Nice Consultants and Coaches vs. Good OnesFeb 11, 2020
If you really want to make money and a difference as a consultant or coach, you can't get there by being nice.
You have to be good.
Nice on the surface appears more ethical and in alignment with one's integrity. A "nice" consultant or coach delivers what a client asks for. Doesn't get too aggressive with their marketing. And certainly doesn't push a client to pay them what they are worth.
But in reality - nice isn't nice. Being nice keeps feathers from being ruffled and maintains a surface experience of pleasantness while hiding or minimizing the real issues that are begging for transformation and the real reason why consultants and coaches exist.
Our profession isn't a new one. It's an old one. The office of an executive advisor was created thousands of years ago, at the same time the office of the king was established. In ancient stories, myths and spiritual traditions, the King always had a Prophet, Mentor, Magician, Guide or Jester that spoke truth to power. And helped the King stay true to his obligation to make decisions that benefitted the realm.
Related Video: Why God Wants You to Become a Consultant
And this is why being "nice" doesn't cut it. It not only keeps you playing small, in the endless chase for small paying gig after small paying gig. But it also prohibits you from stepping into your power and owning the significance of the role that you are meant to play.
It is YOU that can help ignite more than short-term profitability in our stressed out corporate workplaces. It is YOU who knows what's on the hearts and minds of customers and employees and give them a voice at the table where they are not often heard.
Approach your work from a place of being "nice" and you'll wind up in a transactional relationship with an organization, most likely hired as a subcontractor by either a more successful consultant or coach or a department head within the organization.
Or you can focus on being good.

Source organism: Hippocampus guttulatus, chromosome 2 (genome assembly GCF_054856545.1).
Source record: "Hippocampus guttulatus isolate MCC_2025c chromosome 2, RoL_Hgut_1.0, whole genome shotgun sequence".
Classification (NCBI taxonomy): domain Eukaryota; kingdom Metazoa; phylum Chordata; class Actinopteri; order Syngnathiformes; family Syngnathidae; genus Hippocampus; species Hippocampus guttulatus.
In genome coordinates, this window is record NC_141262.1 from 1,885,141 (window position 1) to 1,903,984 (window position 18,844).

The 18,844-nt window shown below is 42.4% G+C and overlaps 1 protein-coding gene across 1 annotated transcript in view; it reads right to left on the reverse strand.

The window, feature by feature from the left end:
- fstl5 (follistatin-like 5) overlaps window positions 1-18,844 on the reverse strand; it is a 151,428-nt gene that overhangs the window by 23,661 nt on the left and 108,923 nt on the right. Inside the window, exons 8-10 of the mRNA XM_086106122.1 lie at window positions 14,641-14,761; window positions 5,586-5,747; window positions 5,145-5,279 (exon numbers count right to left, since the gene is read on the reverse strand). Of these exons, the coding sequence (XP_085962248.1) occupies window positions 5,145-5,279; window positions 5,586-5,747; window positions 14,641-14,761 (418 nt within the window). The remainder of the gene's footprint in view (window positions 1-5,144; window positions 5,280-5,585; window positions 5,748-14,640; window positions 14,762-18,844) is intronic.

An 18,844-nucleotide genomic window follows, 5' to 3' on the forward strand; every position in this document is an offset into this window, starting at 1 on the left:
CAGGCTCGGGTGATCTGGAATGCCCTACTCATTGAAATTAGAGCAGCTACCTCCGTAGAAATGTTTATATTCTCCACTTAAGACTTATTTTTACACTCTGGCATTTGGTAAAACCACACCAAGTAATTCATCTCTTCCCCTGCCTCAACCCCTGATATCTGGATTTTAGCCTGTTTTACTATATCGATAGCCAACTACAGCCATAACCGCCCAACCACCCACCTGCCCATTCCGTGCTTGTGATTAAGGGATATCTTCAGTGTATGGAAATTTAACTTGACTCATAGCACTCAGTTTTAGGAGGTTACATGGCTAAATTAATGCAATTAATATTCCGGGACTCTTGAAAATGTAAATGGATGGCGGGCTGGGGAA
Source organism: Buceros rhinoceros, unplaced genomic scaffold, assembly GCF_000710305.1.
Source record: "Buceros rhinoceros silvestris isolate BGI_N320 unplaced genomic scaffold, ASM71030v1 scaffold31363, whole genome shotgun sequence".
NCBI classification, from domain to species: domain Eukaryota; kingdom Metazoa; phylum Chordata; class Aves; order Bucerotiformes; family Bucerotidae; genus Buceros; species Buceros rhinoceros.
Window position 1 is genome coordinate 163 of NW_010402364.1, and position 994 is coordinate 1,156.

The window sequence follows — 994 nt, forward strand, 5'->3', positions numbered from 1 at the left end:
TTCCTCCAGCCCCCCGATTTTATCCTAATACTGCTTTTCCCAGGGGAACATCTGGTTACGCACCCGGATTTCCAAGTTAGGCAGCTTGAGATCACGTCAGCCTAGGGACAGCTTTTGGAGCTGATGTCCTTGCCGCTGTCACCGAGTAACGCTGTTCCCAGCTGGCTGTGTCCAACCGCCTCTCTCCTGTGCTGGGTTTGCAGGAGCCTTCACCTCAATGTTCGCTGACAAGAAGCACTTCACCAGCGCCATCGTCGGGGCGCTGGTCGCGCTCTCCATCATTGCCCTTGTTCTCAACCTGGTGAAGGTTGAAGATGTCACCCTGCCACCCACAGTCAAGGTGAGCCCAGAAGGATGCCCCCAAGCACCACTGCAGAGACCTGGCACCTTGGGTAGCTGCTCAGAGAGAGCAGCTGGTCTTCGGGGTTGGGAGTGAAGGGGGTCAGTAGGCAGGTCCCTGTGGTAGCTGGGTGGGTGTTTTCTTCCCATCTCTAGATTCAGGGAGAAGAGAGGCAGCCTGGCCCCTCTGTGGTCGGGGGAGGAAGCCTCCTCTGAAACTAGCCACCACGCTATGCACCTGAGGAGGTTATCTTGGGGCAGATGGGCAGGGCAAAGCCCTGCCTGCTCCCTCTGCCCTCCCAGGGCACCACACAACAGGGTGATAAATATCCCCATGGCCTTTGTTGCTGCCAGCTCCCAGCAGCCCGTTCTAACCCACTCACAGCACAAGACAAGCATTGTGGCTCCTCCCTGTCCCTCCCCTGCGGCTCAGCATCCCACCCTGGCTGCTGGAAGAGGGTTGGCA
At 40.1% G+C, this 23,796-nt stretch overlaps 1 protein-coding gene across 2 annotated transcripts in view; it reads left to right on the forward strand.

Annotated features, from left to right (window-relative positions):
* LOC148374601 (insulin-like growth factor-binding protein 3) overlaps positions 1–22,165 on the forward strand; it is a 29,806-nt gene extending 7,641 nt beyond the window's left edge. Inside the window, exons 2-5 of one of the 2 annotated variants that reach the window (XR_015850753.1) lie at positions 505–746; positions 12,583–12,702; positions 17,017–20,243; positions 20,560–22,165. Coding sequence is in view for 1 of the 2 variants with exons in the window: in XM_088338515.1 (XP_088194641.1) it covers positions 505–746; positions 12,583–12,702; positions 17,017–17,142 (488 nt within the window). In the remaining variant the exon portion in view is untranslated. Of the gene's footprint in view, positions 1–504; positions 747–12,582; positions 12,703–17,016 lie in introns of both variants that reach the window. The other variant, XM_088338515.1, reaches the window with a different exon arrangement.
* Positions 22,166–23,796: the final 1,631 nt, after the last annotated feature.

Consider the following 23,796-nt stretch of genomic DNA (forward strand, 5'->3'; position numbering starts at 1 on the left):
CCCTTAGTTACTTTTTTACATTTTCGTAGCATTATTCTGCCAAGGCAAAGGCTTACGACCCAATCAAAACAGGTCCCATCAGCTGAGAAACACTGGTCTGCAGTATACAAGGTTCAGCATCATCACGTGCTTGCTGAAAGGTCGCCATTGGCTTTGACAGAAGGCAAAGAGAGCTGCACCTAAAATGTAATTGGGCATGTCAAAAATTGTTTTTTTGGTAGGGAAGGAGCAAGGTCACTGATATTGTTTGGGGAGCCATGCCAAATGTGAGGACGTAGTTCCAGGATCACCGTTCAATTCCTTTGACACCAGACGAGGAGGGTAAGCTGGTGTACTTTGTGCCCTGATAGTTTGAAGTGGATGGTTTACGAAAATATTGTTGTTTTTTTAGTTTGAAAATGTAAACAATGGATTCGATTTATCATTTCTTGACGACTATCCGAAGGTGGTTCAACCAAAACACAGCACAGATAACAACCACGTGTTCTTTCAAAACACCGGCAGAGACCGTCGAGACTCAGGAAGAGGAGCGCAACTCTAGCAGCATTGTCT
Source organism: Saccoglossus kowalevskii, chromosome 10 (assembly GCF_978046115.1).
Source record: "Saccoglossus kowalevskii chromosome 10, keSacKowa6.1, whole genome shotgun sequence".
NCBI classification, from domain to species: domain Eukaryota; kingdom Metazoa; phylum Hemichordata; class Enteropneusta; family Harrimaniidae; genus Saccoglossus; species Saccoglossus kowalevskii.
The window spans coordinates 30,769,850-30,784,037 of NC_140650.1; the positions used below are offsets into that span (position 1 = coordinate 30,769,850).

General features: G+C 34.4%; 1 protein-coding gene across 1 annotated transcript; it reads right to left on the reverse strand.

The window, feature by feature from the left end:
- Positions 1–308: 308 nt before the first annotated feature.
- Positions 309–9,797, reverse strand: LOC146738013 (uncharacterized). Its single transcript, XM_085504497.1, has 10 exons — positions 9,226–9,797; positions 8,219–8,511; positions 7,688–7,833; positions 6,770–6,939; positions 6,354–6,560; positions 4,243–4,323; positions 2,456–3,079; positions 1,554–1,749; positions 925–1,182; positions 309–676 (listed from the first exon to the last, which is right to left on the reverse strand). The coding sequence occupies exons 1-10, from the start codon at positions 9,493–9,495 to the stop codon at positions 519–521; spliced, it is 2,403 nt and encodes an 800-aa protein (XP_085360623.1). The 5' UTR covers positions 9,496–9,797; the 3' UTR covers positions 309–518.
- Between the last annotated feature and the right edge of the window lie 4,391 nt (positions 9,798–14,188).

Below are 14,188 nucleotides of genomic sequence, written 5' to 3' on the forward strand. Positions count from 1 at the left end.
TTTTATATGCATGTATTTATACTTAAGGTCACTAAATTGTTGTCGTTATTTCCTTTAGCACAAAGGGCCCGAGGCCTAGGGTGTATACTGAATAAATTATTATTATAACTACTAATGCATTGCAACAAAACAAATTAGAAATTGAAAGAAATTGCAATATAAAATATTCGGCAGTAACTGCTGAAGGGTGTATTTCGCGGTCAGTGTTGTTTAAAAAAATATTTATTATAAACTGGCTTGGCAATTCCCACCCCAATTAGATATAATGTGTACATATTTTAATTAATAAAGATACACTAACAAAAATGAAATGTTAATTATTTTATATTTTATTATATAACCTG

Being a good consultant or coach includes the following attributes:
1. Mastery over your craft and field of expertise.
You have to have something of value that your clients do not have. If you want to advise people in the same area of expertise as yours, you need to have more experience than they do. If you offer a skillset that is complementary, you need to make sure that you invest time and money becoming excellent at that skillset.
2. Willingness to take on self-limiting beliefs about marketing and putting yourself out there.
You have a solution to a problem your ideal clients have. And it is not their job to find you. It's your job to find them (or make it super-easy for them to find you.) Playing small in your marketing may feel like it reflects your values around not being full of yourself, but let's be real here. It is all about yourself. Playing small is about giving in your fears that what you have isn't valuable and that you're an imposter.
If you had the cure to cancer, you'd be bold to let everyone know about it. If you saw a movie that you loved, you'd let everyone know about how good it is. What's different in this case is that what you are on the hook to market is your own expertise, perspective, strengths and experience. And it for sure is more vulnerable. But consider this. These gifts were given to you for a reason and that reason is more than your enjoyment. It is that impact you want to make on the world that you and I both know you see. It's trusting that what you have is enough and getting out there and finding the people that you see in your mind's eye that need it.
3. Approaching your work with reverence.